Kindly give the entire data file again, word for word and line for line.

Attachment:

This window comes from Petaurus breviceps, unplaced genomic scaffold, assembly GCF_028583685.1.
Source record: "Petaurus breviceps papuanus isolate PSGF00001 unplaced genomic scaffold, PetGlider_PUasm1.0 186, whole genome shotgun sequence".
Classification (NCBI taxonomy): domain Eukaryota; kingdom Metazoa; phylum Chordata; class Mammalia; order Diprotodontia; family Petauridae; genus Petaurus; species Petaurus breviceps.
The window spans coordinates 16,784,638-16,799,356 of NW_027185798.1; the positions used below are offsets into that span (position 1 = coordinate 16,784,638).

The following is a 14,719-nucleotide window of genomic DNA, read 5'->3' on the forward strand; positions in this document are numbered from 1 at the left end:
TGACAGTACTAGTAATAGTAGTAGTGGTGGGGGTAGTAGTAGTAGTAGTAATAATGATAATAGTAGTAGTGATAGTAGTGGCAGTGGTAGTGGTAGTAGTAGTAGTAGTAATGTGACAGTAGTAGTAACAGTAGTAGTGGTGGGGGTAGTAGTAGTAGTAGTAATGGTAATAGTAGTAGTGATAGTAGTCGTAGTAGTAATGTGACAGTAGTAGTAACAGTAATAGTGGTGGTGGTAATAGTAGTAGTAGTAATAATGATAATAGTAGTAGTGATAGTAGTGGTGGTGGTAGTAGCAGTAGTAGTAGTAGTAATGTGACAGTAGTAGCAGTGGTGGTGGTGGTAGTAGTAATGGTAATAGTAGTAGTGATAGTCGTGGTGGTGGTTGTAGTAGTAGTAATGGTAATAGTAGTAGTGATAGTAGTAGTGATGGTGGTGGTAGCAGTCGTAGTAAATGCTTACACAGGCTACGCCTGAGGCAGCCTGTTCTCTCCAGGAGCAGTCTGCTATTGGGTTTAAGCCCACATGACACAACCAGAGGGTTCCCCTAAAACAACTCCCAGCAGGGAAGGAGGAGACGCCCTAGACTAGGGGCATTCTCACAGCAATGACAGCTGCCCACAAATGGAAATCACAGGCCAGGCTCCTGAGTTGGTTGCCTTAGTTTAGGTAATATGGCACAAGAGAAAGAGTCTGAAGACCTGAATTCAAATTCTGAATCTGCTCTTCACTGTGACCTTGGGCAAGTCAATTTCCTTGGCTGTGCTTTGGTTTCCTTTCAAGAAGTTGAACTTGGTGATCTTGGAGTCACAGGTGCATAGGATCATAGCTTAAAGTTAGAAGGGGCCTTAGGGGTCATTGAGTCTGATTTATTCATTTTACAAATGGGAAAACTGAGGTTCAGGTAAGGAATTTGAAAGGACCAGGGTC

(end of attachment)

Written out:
This window comes from Petaurus breviceps, unplaced genomic scaffold, assembly GCF_028583685.1.
Source record: "Petaurus breviceps papuanus isolate PSGF00001 unplaced genomic scaffold, PetGlider_PUasm1.0 186, whole genome shotgun sequence".
Classification (NCBI taxonomy): domain Eukaryota; kingdom Metazoa; phylum Chordata; class Mammalia; order Diprotodontia; family Petauridae; genus Petaurus; species Petaurus breviceps.
The window spans coordinates 16,784,638-16,799,356 of NW_027185798.1; the positions used below are offsets into that span (position 1 = coordinate 16,784,638).

The following is a 14,719-nucleotide window of genomic DNA, read 5'->3' on the forward strand; positions in this document are numbered from 1 at the left end:
TGACAGTACTAGTAATAGTAGTAGTGGTGGGGGTAGTAGTAGTAGTAGTAATAATGATAATAGTAGTAGTGATAGTAGTGGCAGTGGTAGTGGTAGTAGTAGTAGTAGTAATGTGACAGTAGTAGTAACAGTAGTAGTGGTGGGGGTAGTAGTAGTAGTAGTAATGGTAATAGTAGTAGTGATAGTAGTCGTAGTAGTAATGTGACAGTAGTAGTAACAGTAATAGTGGTGGTGGTAATAGTAGTAGTAGTAATAATGATAATAGTAGTAGTGATAGTAGTGGTGGTGGTAGTAGCAGTAGTAGTAGTAGTAATGTGACAGTAGTAGCAGTGGTGGTGGTGGTAGTAGTAATGGTAATAGTAGTAGTGATAGTCGTGGTGGTGGTTGTAGTAGTAGTAATGGTAATAGTAGTAGTGATAGTAGTAGTGATGGTGGTGGTAGCAGTCGTAGTAAATGCTTACACAGGCTACGCCTGAGGCAGCCTGTTCTCTCCAGGAGCAGTCTGCTATTGGGTTTAAGCCCACATGACACAACCAGAGGGTTCCCCTAAAACAACTCCCAGCAGGGAAGGAGGAGACGCCCTAGACTAGGGGCATTCTCACAGCAATGACAGCTGCCCACAAATGGAAATCACAGGCCAGGCTCCTGAGTTGGTTGCCTTAGTTTAGGTAATATGGCACAAGAGAAAGAGTCTGAAGACCTGAATTCAAATTCTGAATCTGCTCTTCACTGTGACCTTGGGCAAGTCAATTTCCTTGGCTGTGCTTTGGTTTCCTTTCAAGAAGTTGAACTTGGTGATCTTGGAGTCACAGGTGCATAGGATCATAGCTTAAAGTTAGAAGGGGCCTTAGGGGTCATTGAGTCTGATTTATTCATTTTACAAATGGGAAAACTGAGGTTCAGGTAAGGAATTTGAAAGGACCAGGGTC